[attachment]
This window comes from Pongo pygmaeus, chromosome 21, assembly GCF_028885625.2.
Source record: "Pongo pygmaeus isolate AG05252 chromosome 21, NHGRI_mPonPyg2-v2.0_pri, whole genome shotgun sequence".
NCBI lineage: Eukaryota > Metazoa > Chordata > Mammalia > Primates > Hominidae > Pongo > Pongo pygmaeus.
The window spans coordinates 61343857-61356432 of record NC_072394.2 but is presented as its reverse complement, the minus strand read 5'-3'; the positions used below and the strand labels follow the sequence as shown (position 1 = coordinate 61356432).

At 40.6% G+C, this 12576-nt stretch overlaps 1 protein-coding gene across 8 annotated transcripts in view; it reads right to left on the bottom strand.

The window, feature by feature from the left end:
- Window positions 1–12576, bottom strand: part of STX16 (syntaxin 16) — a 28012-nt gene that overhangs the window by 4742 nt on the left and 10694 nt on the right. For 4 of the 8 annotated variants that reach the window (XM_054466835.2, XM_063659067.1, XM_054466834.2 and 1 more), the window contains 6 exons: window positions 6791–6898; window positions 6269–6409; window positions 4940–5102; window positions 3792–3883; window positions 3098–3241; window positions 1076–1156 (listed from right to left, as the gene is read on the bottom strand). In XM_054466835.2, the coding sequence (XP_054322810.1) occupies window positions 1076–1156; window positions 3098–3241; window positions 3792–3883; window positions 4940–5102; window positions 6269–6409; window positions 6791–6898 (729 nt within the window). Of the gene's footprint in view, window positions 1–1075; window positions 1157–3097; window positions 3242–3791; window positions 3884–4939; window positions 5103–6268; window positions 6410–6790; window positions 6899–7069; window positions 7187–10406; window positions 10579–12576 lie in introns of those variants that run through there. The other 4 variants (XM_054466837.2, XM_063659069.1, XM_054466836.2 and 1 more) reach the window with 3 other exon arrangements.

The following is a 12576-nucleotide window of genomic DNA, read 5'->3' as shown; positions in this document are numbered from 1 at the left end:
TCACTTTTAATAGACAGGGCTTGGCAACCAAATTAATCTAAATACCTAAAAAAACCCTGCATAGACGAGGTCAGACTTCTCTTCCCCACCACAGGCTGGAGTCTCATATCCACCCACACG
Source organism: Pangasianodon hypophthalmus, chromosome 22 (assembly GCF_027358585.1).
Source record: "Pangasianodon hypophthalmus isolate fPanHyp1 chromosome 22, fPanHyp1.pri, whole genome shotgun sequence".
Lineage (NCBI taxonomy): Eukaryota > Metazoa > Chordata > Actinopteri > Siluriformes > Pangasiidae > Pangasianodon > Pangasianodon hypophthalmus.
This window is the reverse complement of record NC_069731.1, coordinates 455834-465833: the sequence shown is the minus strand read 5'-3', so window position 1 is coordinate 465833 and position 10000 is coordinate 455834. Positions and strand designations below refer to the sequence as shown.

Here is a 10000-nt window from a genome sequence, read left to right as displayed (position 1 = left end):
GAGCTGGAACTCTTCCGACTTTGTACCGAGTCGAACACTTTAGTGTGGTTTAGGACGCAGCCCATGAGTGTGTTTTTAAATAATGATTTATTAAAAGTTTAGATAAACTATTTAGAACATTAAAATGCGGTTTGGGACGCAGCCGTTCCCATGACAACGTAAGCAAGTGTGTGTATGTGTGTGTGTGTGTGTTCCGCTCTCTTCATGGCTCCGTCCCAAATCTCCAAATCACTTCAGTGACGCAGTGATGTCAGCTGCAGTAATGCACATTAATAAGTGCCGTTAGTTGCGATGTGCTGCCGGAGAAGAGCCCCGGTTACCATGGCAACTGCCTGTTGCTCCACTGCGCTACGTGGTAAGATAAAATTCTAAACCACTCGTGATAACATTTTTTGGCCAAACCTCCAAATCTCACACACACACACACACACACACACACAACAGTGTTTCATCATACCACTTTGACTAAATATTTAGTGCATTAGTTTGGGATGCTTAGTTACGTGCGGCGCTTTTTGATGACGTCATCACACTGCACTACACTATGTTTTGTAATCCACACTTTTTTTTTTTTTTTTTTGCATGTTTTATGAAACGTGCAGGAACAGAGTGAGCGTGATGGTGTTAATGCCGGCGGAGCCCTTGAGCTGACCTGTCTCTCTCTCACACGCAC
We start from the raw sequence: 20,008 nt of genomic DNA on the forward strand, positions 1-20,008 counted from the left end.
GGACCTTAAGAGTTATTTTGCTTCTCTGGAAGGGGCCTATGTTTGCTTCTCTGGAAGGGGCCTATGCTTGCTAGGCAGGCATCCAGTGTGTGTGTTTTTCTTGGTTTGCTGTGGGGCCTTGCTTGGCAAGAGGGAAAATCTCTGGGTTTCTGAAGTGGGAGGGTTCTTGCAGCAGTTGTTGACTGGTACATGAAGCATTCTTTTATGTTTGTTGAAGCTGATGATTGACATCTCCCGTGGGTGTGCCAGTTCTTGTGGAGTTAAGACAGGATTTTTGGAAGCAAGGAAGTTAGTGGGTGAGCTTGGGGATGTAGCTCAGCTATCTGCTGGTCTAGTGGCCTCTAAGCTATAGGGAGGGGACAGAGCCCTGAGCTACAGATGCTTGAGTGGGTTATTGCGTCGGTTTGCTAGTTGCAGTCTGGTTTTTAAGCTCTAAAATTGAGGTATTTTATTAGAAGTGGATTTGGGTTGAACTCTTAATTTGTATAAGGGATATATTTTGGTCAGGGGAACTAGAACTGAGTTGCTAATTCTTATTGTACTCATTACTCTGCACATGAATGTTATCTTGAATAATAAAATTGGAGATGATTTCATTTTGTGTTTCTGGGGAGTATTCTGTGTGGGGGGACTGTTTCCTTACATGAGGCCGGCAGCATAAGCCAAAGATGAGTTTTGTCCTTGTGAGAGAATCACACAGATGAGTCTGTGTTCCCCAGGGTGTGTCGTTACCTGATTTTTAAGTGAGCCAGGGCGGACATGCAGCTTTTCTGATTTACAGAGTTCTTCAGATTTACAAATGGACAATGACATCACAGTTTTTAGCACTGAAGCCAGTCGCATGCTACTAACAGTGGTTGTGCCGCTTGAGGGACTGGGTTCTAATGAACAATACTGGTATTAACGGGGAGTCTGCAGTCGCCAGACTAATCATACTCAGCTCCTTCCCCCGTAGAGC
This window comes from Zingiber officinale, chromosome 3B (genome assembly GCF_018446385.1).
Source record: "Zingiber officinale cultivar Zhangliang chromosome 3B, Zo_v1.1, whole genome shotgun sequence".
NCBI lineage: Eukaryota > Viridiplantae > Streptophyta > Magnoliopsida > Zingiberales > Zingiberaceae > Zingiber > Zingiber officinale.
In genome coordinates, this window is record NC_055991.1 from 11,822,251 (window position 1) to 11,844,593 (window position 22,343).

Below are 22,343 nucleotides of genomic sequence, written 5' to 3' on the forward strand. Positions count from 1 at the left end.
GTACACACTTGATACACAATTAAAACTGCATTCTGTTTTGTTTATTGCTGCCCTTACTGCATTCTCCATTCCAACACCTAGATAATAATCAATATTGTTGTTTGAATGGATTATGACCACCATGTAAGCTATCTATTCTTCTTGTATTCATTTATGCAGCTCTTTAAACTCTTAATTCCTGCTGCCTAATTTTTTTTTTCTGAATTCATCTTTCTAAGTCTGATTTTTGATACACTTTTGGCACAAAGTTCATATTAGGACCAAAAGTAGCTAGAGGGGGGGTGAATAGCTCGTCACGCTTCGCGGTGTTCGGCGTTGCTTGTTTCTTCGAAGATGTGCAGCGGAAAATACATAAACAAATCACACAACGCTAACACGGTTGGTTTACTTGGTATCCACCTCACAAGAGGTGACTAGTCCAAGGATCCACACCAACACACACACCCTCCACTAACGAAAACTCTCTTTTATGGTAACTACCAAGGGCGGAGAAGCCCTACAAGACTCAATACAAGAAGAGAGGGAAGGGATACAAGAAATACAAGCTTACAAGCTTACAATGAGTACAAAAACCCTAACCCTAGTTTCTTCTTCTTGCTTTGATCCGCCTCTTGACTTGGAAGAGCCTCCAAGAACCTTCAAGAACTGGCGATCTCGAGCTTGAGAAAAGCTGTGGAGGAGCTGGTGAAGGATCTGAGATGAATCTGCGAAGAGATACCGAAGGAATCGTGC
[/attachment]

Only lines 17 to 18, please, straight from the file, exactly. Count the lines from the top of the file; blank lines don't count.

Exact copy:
GGACCTTAAGAGTTATTTTGCTTCTCTGGAAGGGGCCTATGTTTGCTTCTCTGGAAGGGGCCTATGCTTGCTAGGCAGGCATCCAGTGTGTGTGTTTTTCTTGGTTTGCTGTGGGGCCTTGCTTGGCAAGAGGGAAAATCTCTGGGTTTCTGAAGTGGGAGGGTTCTTGCAGCAGTTGTTGACTGGTACATGAAGCATTCTTTTATGTTTGTTGAAGCTGATGATTGACATCTCCCGTGGGTGTGCCAGTTCTTGTGGAGTTAAGACAGGATTTTTGGAAGCAAGGAAGTTAGTGGGTGAGCTTGGGGATGTAGCTCAGCTATCTGCTGGTCTAGTGGCCTCTAAGCTATAGGGAGGGGACAGAGCCCTGAGCTACAGATGCTTGAGTGGGTTATTGCGTCGGTTTGCTAGTTGCAGTCTGGTTTTTAAGCTCTAAAATTGAGGTATTTTATTAGAAGTGGATTTGGGTTGAACTCTTAATTTGTATAAGGGATATATTTTGGTCAGGGGAACTAGAACTGAGTTGCTAATTCTTATTGTACTCATTACTCTGCACATGAATGTTATCTTGAATAATAAAATTGGAGATGATTTCATTTTGTGTTTCTGGGGAGTATTCTGTGTGGGGGGACTGTTTCCTTACATGAGGCCGGCAGCATAAGCCAAAGATGAGTTTTGTCCTTGTGAGAGAATCACACAGATGAGTCTGTGTTCCCCAGGGTGTGTCGTTACCTGATTTTTAAGTGAGCCAGGGCGGACATGCAGCTTTTCTGATTTACAGAGTTCTTCAGATTTACAAATGGACAATGACATCACAGTTTTTAGCACTGAAGCCAGTCGCATGCTACTAACAGTGGTTGTGCCGCTTGAGGGACTGGGTTCTAATGAACAATACTGGTATTAACGGGGAGTCTGCAGTCGCCAGACTAATCATACTCAGCTCCTTCCCCCGTAGAGC
This window comes from Zingiber officinale, chromosome 3B (genome assembly GCF_018446385.1).